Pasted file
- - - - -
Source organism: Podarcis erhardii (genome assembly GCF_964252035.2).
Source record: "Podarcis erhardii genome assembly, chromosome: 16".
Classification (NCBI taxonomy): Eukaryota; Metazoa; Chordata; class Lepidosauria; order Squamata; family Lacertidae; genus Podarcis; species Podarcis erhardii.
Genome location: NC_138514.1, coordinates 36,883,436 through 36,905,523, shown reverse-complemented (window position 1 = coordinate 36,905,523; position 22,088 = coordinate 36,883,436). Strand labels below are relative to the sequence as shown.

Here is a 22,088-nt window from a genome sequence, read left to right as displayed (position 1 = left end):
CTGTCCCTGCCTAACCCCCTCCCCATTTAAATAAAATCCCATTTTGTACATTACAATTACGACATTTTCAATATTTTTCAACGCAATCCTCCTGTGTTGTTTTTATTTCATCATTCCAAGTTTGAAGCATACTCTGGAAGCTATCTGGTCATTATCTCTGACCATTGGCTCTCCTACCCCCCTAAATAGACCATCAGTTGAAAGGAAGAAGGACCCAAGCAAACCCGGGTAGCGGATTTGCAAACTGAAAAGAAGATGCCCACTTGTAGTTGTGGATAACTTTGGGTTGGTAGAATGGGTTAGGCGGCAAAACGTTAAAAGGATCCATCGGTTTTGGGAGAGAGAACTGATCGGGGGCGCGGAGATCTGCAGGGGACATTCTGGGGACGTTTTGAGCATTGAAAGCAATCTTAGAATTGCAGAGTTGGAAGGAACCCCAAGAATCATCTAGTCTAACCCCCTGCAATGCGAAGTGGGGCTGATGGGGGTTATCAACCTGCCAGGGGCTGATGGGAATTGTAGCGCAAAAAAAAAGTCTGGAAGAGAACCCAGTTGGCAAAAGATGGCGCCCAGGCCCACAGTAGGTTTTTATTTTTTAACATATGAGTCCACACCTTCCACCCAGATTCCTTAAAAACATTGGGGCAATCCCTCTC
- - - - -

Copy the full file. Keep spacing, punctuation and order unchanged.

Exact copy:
Source organism: Podarcis erhardii (genome assembly GCF_964252035.2).
Source record: "Podarcis erhardii genome assembly, chromosome: 16".
Classification (NCBI taxonomy): Eukaryota; Metazoa; Chordata; class Lepidosauria; order Squamata; family Lacertidae; genus Podarcis; species Podarcis erhardii.
Genome location: NC_138514.1, coordinates 36,883,436 through 36,905,523, shown reverse-complemented (window position 1 = coordinate 36,905,523; position 22,088 = coordinate 36,883,436). Strand labels below are relative to the sequence as shown.

Here is a 22,088-nt window from a genome sequence, read left to right as displayed (position 1 = left end):
CTGTCCCTGCCTAACCCCCTCCCCATTTAAATAAAATCCCATTTTGTACATTACAATTACGACATTTTCAATATTTTTCAACGCAATCCTCCTGTGTTGTTTTTATTTCATCATTCCAAGTTTGAAGCATACTCTGGAAGCTATCTGGTCATTATCTCTGACCATTGGCTCTCCTACCCCCCTAAATAGACCATCAGTTGAAAGGAAGAAGGACCCAAGCAAACCCGGGTAGCGGATTTGCAAACTGAAAAGAAGATGCCCACTTGTAGTTGTGGATAACTTTGGGTTGGTAGAATGGGTTAGGCGGCAAAACGTTAAAAGGATCCATCGGTTTTGGGAGAGAGAACTGATCGGGGGCGCGGAGATCTGCAGGGGACATTCTGGGGACGTTTTGAGCATTGAAAGCAATCTTAGAATTGCAGAGTTGGAAGGAACCCCAAGAATCATCTAGTCTAACCCCCTGCAATGCGAAGTGGGGCTGATGGGGGTTATCAACCTGCCAGGGGCTGATGGGAATTGTAGCGCAAAAAAAAAGTCTGGAAGAGAACCCAGTTGGCAAAAGATGGCGCCCAGGCCCACAGTAGGTTTTTATTTTTTAACATATGAGTCCACACCTTCCACCCAGATTCCTTAAAAACATTGGGGCAATCCCTCTC